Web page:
The other cycling mayor of a great city, Rome’s Ignazio Marino has begun an attempt to curb the car-domination of the Italian capital and consequent damage to its ancient monuments by banning cars from the road through the Forum to the Colosseum.
Mayor Ignazio Marino hopes to eventually turn the whole area into an archaeological park, according to the Guardian. Only bicycles, pedestrians, emergency vehicles, buses and taxis will be allowed to use the Via dei Fori Imperiali.
“We must chose whether we want cars or to value our monuments,” said Mr Marino.
A transplant surgeon before going into politics, Mr Marino was elected mayor of Rome in June of this year, and has drawn attention by cycling to meetings. The pedestrianisation of the route was one of the first decisions he announced after taking office. He has been able to implement the plan remarkably quickly.
“Today is the beginning of a dream. I believe we have a responsibility to keep the richness of history for the entire human kind - it is more important than a shortcut,” he said in an interview broadcast Saturday by the BBC.
Via dei Fori Imperiali was built by the dictator Benito Mussolini so he could more quickly get to his office north of the Capitoline Hill.
“I don’t think any other city in the world ... would have turned the Colosseum, probably the most famous monument on the planet, into a roundabout.”
“I say it with respect, but between the interest of someone who can’t stop in front of his newsagent in his car, and the protection of the Colosseum, I choose the latter,” Mr Marino said.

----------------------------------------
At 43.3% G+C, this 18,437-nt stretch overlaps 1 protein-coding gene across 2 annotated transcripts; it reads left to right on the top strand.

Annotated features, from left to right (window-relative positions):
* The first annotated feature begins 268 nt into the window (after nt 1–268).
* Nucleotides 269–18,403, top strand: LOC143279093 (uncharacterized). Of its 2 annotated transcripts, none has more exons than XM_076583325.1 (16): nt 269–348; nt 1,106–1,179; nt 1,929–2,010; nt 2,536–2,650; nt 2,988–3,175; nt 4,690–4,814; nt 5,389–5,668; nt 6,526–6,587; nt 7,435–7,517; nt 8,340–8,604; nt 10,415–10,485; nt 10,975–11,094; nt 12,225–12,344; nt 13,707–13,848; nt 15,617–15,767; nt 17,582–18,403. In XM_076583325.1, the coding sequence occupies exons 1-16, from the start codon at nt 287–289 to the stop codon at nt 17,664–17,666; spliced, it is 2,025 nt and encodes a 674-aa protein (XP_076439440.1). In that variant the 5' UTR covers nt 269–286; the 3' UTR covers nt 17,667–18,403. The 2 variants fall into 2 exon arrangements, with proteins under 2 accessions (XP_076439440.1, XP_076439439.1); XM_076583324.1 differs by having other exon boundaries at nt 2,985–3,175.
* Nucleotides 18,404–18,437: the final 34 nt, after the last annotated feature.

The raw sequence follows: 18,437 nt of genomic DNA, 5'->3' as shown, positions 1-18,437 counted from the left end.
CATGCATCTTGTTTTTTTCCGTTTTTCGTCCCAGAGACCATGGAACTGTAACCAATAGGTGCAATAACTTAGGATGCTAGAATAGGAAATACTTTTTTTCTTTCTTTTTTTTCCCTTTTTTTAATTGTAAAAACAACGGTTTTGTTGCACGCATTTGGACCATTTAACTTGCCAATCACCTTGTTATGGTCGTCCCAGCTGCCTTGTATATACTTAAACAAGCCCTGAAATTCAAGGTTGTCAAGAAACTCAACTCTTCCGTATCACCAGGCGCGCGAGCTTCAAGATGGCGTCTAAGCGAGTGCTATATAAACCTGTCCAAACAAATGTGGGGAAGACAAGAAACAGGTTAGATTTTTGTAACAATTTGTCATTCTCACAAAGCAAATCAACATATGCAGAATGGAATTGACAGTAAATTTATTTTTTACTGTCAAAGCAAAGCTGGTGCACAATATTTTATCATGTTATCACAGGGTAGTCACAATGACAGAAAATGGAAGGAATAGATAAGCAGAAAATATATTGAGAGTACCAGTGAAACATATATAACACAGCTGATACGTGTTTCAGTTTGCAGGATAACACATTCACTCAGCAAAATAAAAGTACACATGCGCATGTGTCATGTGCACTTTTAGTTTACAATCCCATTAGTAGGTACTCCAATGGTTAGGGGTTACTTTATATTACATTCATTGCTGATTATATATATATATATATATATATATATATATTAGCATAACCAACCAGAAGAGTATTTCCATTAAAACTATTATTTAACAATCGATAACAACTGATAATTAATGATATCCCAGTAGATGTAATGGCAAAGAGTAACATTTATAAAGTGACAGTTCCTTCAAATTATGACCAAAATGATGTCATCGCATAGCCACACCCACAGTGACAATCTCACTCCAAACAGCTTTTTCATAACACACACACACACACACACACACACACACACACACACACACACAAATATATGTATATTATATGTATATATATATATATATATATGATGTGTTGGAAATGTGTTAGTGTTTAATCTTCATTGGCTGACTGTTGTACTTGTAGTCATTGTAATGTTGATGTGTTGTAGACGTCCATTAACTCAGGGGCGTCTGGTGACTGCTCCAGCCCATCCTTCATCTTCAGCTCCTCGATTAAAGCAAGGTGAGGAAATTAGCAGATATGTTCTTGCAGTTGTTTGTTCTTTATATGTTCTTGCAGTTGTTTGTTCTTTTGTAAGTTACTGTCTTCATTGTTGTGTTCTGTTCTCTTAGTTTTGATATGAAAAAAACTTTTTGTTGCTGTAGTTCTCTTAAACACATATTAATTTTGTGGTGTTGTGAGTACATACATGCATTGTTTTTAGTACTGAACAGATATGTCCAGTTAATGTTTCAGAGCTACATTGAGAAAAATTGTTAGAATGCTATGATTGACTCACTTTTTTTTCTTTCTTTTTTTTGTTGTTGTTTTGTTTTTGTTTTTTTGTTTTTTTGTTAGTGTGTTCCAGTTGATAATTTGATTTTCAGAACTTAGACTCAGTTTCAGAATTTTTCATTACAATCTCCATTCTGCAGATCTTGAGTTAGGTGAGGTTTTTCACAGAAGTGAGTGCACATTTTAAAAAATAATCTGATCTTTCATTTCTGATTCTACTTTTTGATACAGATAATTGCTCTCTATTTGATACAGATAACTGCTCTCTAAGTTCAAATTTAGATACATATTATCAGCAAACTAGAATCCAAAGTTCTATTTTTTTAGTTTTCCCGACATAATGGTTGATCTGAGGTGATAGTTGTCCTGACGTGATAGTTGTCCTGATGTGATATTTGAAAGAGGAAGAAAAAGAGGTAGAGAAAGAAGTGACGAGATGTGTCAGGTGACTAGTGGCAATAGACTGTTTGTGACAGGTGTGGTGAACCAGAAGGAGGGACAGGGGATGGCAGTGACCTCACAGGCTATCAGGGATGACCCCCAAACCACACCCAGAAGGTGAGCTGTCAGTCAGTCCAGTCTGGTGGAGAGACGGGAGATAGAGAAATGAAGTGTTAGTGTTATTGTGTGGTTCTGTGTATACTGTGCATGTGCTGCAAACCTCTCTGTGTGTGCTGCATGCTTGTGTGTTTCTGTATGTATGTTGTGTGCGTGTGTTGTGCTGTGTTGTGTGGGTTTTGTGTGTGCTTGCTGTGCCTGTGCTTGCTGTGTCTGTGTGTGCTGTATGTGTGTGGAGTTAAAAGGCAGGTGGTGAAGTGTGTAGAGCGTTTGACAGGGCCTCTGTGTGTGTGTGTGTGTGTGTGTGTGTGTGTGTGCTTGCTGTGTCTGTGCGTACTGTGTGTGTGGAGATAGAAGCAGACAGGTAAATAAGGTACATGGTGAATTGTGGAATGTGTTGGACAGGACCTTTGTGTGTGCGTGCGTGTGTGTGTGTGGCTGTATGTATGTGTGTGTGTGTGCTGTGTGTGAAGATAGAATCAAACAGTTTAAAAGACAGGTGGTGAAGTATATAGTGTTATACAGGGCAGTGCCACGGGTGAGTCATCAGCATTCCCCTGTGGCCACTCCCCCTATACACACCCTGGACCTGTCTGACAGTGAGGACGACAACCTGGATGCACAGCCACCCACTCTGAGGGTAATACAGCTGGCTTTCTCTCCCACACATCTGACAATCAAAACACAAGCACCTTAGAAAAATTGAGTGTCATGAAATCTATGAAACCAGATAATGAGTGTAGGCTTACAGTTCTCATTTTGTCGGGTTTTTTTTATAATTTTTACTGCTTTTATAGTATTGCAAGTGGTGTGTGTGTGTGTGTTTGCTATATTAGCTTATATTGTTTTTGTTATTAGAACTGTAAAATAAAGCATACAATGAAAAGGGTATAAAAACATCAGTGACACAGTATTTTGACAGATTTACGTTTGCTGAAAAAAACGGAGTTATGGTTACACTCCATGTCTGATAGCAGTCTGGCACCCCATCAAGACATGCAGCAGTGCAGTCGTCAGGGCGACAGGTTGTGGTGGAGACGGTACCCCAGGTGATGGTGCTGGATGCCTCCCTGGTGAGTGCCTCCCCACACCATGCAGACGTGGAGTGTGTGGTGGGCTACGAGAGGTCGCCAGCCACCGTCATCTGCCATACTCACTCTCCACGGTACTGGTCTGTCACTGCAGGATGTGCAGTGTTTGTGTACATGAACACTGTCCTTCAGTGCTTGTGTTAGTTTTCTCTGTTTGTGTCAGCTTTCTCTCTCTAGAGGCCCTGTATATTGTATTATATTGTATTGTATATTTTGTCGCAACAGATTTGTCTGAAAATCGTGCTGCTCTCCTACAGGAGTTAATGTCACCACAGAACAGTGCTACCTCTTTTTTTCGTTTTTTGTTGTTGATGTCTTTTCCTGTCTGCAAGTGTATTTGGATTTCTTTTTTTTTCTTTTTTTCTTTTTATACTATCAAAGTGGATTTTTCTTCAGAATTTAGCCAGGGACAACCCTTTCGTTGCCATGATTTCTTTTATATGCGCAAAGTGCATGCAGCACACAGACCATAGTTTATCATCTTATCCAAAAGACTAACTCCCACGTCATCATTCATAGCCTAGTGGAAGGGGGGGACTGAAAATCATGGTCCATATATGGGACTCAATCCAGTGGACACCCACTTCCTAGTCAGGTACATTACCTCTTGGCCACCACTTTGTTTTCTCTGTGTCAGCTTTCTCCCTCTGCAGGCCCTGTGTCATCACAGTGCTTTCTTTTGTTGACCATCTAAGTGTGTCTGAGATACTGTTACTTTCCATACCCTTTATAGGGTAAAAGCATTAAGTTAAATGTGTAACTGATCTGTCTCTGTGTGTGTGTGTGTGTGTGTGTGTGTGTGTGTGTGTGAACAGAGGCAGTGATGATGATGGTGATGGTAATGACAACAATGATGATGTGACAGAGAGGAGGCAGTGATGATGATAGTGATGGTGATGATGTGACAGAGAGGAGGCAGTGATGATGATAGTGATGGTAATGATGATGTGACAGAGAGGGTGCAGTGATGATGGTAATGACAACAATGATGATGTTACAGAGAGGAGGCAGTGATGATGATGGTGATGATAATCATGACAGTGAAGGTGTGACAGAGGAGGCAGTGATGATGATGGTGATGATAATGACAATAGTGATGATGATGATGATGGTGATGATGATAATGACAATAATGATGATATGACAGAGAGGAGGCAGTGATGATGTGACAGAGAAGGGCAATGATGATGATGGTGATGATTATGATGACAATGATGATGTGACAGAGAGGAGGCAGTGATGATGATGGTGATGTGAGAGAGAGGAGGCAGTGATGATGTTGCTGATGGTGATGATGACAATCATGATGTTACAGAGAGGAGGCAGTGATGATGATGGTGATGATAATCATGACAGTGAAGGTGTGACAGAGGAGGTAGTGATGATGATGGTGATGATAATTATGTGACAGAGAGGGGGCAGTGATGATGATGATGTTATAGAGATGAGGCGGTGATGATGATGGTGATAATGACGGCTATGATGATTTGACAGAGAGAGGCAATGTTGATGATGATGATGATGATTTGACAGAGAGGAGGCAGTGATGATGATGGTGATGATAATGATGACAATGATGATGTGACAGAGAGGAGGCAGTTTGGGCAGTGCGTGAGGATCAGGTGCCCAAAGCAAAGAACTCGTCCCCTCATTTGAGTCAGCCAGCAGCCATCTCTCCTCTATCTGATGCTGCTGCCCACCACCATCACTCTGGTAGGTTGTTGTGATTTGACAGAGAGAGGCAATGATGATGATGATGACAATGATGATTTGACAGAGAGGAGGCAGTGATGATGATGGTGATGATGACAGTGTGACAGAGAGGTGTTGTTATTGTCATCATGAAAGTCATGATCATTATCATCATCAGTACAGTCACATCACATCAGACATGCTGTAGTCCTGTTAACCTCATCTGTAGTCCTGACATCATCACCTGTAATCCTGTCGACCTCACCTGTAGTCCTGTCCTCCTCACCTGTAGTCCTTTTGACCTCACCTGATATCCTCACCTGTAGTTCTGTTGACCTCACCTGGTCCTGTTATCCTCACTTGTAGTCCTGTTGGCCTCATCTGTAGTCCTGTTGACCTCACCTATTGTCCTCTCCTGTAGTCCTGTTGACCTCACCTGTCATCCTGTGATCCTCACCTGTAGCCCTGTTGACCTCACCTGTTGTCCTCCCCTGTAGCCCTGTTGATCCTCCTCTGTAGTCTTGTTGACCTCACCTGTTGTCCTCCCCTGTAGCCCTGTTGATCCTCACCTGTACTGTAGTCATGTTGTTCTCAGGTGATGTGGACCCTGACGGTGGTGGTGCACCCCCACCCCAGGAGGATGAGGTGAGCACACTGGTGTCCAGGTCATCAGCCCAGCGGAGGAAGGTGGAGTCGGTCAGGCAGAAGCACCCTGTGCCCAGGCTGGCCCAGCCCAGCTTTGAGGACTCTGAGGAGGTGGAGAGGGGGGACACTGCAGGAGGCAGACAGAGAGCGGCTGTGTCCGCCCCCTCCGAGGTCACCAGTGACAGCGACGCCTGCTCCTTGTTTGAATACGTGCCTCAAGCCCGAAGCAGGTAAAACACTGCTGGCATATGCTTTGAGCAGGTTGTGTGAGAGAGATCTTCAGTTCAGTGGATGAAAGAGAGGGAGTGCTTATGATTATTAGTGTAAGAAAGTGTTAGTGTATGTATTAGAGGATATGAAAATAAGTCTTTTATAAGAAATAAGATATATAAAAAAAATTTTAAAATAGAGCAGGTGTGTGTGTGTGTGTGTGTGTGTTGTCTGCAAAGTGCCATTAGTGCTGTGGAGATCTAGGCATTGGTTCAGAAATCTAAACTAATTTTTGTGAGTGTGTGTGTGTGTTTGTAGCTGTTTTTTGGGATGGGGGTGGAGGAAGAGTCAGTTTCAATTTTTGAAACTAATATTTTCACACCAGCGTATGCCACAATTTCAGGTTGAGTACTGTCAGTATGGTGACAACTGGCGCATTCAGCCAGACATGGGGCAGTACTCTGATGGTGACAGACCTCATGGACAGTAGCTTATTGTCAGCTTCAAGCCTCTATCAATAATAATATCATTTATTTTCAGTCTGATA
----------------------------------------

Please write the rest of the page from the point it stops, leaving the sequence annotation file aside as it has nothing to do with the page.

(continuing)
While the route is still open to some motor traffic, Mr Marino has said he would like to turn it into a pedestrians-only zone.
“Thanks to this pedestrianization project, Via dei Fori Imperiali will become the most stunningly beautiful boulevard in the world,” the City of Rome said on its project website. “Here is where it all started, and, here, today’s Rome is reborn”.
John has been writing about bikes and cycling for over 30 years since discovering that people were mug enough to pay him for it rather than expecting him to do an honest day's work.
He was heavily involved in the mountain bike boom of the late 1980s as a racer, team manager and race promoter, and that led to writing for Mountain Biking UK magazine shortly after its inception. He got the gig by phoning up the editor and telling him the magazine was rubbish and he could do better. Rather than telling him to get lost, MBUK editor Tym Manley called John’s bluff and the rest is history.
Since then he has worked on MTB Pro magazine and was editor of Maximum Mountain Bike and Australian Mountain Bike magazines, before switching to the web in 2000 to work for CyclingNews.com. Along with road.cc founder Tony Farelly, John was on the launch team for BikeRadar.com and subsequently became editor in chief of Future Publishing’s group of cycling magazines and websites, including Cycling Plus, MBUK, What Mountain Bike and Procycling.
John has also written for Cyclist magazine, edited the BikeMagic website and was founding editor of TotalWomensCycling.com before handing over to someone far more representative of the site's main audience.
He joined road.cc in 2013. He lives in Cambridge where the lack of hills is more than made up for by the headwinds.